Common Causes for Tooth Discolouration
With the modern day diet and lifestyle habits it is very easy to have tooth discolouration. Nobody likes the appearance of yellow or discoloured teeth. In many cases, the darkened appearance of our otherwise white teeth is the result of our overindulgence in stain-causing foods and beverages. Other bad habits like smoking and excessive drinking of red wine, coffee or tea also leave the same undesirable effects. While our choice of food and drinks plays a big role in the shade of our pearlies, there are many other causes that are no less to blame. Without further delay, let’s take a look at some of the top causes for tooth discolouration:
Tobacco/ Chromogenic foods/ drinks
As mentioned, the consumption of tobacco products and chromogenic foods and drinks are big culprits. Examples include red wine, cola drinks and coffee. The smoking of tobacco products has a cumulative effect, which means the severity of the yellowing largely depends on how heavy a smoker you are.
Poor oral hygiene
We are often told to brush our teeth to remove plaque and food debris stuck between our teeth and gums. However, it must also be emphasized that a proper brushing and flossing habit is beneficial to lowering the risk of stains. Brushing right after drinking stain-causing beverages will greatly reduce the opportunity of the stain-causing substances to adhere to the enamel long enough to cause a cumulative staining. A regular professional clean by a hygienist or dentist will not only remove the build-up of yellow plaque it can also remove staining on the enamel.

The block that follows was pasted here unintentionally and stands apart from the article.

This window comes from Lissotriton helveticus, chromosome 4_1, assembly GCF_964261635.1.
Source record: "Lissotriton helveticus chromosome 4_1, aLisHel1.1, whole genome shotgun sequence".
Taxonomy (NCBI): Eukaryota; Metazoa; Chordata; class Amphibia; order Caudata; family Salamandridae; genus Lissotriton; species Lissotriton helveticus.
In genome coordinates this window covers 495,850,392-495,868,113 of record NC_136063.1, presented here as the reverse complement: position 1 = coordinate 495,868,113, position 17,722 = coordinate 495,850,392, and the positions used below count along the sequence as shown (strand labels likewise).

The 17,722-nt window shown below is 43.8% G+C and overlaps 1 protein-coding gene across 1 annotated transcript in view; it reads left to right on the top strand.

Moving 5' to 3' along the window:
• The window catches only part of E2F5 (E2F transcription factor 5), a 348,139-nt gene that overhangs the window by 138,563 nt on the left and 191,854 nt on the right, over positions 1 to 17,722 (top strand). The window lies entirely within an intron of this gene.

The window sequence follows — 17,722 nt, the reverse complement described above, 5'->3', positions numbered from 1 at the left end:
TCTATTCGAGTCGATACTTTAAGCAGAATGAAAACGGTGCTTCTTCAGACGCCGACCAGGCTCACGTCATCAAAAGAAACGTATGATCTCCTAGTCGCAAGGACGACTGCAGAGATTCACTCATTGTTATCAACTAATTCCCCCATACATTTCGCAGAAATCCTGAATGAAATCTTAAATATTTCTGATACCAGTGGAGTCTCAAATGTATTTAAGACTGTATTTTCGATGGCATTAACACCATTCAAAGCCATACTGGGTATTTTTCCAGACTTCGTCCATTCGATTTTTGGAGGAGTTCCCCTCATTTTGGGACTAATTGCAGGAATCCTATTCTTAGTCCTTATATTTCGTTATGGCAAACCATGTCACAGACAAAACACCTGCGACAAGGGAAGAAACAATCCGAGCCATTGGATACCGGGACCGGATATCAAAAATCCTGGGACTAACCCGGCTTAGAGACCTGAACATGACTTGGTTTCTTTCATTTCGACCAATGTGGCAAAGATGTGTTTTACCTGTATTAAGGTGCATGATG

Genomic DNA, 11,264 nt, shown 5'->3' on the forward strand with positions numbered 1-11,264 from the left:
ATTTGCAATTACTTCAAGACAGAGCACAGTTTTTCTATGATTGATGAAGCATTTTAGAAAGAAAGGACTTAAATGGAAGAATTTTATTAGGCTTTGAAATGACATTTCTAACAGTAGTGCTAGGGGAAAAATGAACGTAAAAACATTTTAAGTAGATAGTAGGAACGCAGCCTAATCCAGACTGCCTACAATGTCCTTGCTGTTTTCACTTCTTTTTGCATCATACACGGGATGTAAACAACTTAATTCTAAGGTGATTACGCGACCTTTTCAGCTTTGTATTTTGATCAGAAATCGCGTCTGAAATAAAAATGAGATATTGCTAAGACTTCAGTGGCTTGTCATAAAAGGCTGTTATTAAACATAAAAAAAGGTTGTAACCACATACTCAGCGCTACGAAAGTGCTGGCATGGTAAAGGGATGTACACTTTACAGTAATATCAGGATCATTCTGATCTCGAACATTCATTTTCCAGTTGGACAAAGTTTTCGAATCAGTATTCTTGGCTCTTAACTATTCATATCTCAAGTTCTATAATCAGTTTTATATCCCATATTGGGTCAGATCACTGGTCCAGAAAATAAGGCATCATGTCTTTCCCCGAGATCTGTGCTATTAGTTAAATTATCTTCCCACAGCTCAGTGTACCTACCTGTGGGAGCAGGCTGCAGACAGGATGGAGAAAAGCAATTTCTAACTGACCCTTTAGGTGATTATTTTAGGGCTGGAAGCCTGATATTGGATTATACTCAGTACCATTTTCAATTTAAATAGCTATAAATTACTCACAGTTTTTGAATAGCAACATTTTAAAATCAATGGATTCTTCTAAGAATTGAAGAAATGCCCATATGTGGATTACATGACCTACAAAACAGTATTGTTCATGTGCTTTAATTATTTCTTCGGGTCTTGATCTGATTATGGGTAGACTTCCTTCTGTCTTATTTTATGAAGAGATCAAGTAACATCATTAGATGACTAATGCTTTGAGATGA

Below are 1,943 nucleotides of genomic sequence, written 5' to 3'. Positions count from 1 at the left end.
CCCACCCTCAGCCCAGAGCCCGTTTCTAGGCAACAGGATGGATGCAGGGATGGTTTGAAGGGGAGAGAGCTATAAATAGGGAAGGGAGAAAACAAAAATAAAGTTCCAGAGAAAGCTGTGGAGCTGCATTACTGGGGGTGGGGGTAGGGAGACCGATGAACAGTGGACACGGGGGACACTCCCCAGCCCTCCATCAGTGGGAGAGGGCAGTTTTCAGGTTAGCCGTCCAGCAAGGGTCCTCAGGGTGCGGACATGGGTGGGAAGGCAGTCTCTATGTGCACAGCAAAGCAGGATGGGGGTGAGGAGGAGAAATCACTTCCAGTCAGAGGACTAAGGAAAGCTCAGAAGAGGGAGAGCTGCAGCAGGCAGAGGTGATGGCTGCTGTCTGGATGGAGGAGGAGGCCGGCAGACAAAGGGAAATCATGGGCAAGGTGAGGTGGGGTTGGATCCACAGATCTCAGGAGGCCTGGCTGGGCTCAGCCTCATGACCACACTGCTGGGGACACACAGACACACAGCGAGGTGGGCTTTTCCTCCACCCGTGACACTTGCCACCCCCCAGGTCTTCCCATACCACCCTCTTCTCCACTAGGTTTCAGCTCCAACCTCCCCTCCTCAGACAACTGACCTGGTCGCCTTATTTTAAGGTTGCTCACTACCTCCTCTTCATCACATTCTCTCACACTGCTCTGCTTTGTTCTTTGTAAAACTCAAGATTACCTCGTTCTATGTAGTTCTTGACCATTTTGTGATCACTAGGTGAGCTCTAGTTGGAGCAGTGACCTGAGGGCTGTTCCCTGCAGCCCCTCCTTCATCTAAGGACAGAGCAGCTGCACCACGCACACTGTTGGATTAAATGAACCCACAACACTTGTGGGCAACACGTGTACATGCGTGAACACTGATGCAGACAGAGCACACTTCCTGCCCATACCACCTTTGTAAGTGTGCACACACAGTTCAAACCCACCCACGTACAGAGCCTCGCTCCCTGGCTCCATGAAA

Certain antibiotics like Tetracycline, Amoxicillin and Doxycycline, while safe for use on pregnant women, can cause teeth staining in the unborn child. These medications are also known to cause deep stains when used frequently by young children. Ironically, mouth rinses that contain chlorohexidine and cetylpyridinium chloride and antihistamines are also named as culprits that cause teeth discolouration.
Other seemingly improbable but proven causes are radiation treatments such as chemotherapy and head and neck radiation treatments. These treatments can weaken the enamel to the extent that dark foods and drinks find it easier to penetrate the teeth’s enamel and cause staining.
Last but not least, the ageing process means that the enamel of the teeth becomes thinner and therefore more translucent revealing the yellowish colour of the underlying dentine. The wear and tear of our teeth from years of eating and drinking will also contribute to slowly wearing away the outer layer of our teeth’s enamel. This is why the appearance of yellowed teeth sometimes has the effect of making a person look older than he or she really is.